I hope to get to Hunstanton one day. Its pier may not currently be in physical existence, but the Hunstanton Pier Company has the majority of its 999-year lease left so who knows what will happen in the future? The now-gone pier features in the last Ealing Comedy Barnacle Bill…
…and George Harvey Bone, the protagonist of Patrick Hamilton’s Hangover Square, briefly contemplates the pier while he spends Christmas in Huntstanton with an aunt, in a prelude to the main action of the novel1. Walking on the cliffs, he observes how ‘The little pier, completely deserted, jutted out into the sea, its silhouette shaking against the grey waves, as though it trembled with cold but intended to stay where it was to demonstrate some principle.’ However the pier’s Pavilion was destroyed by fire in 1939 (the same year Bone destroys himself in the novel), and most of the pier was lost in a storm in 1978.
So there are at least two reasons to visit. But travelling east takes a lot of energy and it will be a while before this happens. In the meantime here’s a very short film by Tina Richardson, schizocartographer supreme:
1 The Hunstanton sequence may be just a minor part of a ‘Novel of Darkest Earl’s Court’ featuring some famous passages in Brighton. However the early part of the book is memorable and has inspired at least one poem. For my part Bone’s sojourn with his aunt, a “sport” dutifully ‘pretending that she liked “cocktails”’ has always stuck in my mind as an example of cosy pathos. “But she was a good sort. She would be cheerful at tea, and then when she saw he didn’t want to talk she would leave him alone and let him sit in his chair and read The Bar 20 Rides Again, by Clarence Mulford. But of course he wouldn’t be reading—he would be thinking of Netta and how and when he was going to kill her.” The Bar 20 is a Hopalong Cassidy novel, 17th in an immensely popular series that had also been adapted as films, so it works as an arbitrary example of low-brow reading. However Hamilton himself is recorded as enjoying westerns as ‘leisure reading’ and, at the very end of his life, revealed to a young friend (the 22nd Earl of Shrewsbury and Talbot, who I once met briefly when he was Chancellor of the University where I worked) that he ‘longed to write stories of the Wild West!’ (as stated in Sean French’s biography.) So Hamilton, Bone and myself, in our respective times and 8-o’clock sitting rooms, all enjoy escaping into the literary freedom of the western plains. Bar 20 will go in my suitcase when I finally head Hunstantonwards.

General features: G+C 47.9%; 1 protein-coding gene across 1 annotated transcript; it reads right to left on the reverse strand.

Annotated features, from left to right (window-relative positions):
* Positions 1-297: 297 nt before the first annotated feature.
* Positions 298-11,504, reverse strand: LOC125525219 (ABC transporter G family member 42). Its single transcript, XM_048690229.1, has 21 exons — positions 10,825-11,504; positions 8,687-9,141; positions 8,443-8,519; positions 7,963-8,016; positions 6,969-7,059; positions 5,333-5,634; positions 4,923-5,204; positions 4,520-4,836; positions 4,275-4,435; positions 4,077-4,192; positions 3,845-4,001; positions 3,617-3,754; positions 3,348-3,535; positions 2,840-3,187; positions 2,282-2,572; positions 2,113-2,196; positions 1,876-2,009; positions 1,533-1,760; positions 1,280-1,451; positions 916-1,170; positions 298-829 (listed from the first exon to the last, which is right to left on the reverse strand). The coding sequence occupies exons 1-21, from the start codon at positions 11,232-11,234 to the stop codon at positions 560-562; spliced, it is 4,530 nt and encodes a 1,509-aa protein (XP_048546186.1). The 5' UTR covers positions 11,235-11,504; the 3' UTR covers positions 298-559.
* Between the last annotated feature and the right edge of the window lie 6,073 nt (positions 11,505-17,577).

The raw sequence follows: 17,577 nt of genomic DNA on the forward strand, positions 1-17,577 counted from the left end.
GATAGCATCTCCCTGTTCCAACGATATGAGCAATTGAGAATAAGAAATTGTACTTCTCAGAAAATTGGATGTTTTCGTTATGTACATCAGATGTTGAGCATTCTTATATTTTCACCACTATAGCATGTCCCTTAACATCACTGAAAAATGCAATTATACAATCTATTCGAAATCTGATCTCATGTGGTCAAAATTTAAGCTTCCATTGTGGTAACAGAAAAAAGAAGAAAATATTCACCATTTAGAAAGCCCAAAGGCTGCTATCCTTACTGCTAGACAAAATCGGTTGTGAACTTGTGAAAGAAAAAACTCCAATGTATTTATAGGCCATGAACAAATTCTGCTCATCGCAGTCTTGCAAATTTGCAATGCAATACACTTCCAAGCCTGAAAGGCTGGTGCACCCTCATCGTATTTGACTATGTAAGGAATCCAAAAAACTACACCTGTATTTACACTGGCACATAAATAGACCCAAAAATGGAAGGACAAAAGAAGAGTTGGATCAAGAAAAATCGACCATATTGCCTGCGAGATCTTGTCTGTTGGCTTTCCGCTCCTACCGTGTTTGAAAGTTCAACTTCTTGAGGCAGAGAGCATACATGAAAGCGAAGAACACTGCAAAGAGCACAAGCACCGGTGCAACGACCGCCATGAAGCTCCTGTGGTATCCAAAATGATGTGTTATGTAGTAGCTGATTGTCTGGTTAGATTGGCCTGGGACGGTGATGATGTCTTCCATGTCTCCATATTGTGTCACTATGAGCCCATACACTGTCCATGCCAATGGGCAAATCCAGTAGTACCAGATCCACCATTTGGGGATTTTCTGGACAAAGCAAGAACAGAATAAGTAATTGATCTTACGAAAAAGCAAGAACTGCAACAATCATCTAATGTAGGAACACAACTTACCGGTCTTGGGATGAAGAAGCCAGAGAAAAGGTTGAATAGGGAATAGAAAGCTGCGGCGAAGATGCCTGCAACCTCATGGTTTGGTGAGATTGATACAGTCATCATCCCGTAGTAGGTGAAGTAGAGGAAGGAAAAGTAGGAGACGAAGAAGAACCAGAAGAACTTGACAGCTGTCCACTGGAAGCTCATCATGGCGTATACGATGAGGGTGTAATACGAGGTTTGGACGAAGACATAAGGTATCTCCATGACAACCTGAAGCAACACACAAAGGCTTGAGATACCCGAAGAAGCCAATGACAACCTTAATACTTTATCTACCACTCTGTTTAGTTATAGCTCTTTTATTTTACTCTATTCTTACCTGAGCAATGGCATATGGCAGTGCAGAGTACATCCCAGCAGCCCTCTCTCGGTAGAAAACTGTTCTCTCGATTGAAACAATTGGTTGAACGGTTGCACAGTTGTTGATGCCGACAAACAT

There are some beautiful images of The Bar 20 Rides Again books, including the ‘yellow-covered’ edition that Bone would have had, here.